Creating a Culture of Kindness
The Northwest Staff and City Year Team Support Social-Emotional Learning to Prevent Bullying
I was sixteen years old, I had known this girl all her life, but it wasn’t until I was her summer camp “teacher” that we got to know each other well. She would write me notes and draw me pictures, describing how she thought of us as best friends. I spent years feeling flattered that I was the staff member she liked best. It wasn’t until the last week of summer when I witnessed another child steal her shoes and fill them with water, that I realized that she was being bullied. It wasn’t me she wanted to talk to, it was her peers she wanted to get away from.
She was being bullied and I didn’t even notice. When I approached her about it, she told me it was a game they were playing. This girl that I cared about so much was being bullied, and she didn’t even realize it. She thought this whole summer, perhaps her whole life, that cruel games and feeling left out is just part of having friends, a rite of passage. I explained to her, in the best way I could, that friends don’t do these things to each other. Friends are kind and care about how each other feels and they don’t throw each other’s shoes in lakes!
I was still a child myself and I had no idea how to tell this girl she was being bullied when she herself had no idea that this is not something everyone was going through. I realized then that bullying is so much different than we imagine it is. When I came to City Year and our team met Mary McKee, Northwest’s guidance counselor, for the first time, she said something that stuck with me: “Exclusion is bullying, and the only way to stop bullying is to create a culture of kindness in our school.” I’ve been thinking a lot about what a culture of kindness looks like to me.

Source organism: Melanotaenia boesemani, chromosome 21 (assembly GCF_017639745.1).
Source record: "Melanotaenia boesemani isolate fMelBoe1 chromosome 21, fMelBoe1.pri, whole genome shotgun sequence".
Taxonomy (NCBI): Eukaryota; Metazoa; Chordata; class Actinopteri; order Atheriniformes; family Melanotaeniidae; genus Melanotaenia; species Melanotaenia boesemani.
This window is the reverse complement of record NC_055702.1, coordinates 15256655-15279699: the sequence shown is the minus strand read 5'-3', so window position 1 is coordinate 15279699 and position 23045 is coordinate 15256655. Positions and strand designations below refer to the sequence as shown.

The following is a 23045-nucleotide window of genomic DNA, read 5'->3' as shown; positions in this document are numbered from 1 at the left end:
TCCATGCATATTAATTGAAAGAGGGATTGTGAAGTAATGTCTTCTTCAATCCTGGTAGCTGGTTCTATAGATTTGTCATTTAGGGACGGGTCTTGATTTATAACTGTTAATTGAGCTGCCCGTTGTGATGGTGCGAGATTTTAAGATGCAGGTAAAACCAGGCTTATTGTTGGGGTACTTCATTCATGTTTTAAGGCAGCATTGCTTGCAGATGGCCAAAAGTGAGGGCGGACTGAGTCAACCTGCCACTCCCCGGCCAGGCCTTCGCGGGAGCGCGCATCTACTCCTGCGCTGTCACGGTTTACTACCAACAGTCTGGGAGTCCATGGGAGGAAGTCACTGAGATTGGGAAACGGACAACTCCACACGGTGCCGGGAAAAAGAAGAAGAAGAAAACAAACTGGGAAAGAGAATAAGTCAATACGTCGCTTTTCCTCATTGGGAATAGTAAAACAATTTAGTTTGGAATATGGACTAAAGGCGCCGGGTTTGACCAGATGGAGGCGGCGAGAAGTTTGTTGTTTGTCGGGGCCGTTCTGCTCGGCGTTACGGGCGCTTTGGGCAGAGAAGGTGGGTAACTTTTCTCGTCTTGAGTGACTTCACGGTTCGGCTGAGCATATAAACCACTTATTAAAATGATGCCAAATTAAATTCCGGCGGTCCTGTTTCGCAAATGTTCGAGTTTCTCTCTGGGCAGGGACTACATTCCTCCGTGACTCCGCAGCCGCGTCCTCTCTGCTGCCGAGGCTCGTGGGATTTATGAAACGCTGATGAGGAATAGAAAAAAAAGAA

At Northwest Elementary School, the whole staff is creating a culture of kindness; we strive to create a safe, inclusive, compassionate, and supportive space for everyone who comes into it. In my third-grade classroom, we start the day by practicing our growth mindsets. Instead of saying “I can’t do this,” we say, “I’m still learning and growing,” which helps our students be kinder to themselves and each other. Every student is given the option of participating in “lunch bunch” where they can meet with the guidance counselor and improve their social-emotional skills for becoming strong leaders. With the 21st Century afterschool program, students involved in our City Year-led club called Hearts and Crafts work on a kindness chain, sharing examples of kindness they’ve seen around the school and linking them together.
We also recognize that there are reasons behind a student’s actions, especially for a child who’s bullying someone, whether it’s troubles at home or themselves feeling excluded at school. Instead of labeling a kid as a “bully” and dismissing them, we work to understand why bullying behavior happens. As City Years we check in with some of these students, supporting them in Leadership Lunch groups and helping them build positive social-emotional skills so they can also contribute to our culture of kindness.
When a community stands together in support of each other, when students have each other’s backs and show kindness and love, there is no room for bullying.
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